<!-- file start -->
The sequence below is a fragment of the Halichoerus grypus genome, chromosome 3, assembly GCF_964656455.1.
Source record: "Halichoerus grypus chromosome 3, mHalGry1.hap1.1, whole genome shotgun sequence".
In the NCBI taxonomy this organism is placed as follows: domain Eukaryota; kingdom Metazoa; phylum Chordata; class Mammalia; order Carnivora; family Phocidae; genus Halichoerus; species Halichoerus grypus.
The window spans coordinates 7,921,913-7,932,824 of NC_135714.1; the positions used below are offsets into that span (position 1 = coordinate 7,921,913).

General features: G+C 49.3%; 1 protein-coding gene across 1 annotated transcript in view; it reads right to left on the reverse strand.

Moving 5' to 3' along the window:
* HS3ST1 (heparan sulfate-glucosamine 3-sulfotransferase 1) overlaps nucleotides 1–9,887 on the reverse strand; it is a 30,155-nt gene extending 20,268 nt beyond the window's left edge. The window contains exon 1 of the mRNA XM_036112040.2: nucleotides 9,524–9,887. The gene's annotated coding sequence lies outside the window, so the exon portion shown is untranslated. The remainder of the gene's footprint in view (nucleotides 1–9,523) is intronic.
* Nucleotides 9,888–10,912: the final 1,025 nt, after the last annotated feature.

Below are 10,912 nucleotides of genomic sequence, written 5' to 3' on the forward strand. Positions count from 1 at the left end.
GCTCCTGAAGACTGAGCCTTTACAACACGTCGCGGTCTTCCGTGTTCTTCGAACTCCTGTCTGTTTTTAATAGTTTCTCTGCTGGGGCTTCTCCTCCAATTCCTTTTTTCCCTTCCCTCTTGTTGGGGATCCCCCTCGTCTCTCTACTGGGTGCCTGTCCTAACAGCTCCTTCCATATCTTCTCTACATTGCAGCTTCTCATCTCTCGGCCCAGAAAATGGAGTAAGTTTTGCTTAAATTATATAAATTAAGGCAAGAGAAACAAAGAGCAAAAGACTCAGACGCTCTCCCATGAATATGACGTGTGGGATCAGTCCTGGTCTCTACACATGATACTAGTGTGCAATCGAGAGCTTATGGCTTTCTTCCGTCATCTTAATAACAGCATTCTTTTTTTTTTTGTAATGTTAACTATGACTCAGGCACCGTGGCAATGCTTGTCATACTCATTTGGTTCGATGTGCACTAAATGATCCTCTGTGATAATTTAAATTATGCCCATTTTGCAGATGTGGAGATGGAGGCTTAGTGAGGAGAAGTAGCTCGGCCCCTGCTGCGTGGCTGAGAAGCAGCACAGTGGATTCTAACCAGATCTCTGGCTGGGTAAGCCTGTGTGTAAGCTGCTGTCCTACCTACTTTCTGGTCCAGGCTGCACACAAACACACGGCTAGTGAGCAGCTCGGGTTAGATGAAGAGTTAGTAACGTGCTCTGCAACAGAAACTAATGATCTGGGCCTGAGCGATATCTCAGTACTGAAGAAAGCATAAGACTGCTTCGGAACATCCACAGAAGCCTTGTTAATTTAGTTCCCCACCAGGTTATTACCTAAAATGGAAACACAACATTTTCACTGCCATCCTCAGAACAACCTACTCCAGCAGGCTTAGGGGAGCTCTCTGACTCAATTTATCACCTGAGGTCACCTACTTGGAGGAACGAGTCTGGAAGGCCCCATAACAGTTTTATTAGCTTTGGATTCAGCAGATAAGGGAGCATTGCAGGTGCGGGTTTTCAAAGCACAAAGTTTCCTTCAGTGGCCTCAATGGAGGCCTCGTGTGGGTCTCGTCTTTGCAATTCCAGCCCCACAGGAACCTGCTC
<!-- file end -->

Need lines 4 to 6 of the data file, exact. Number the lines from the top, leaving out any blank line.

The window spans coordinates 7,921,913-7,932,824 of NC_135714.1; the positions used below are offsets into that span (position 1 = coordinate 7,921,913).

General features: G+C 49.3%; 1 protein-coding gene across 1 annotated transcript in view; it reads right to left on the reverse strand.

Moving 5' to 3' along the window: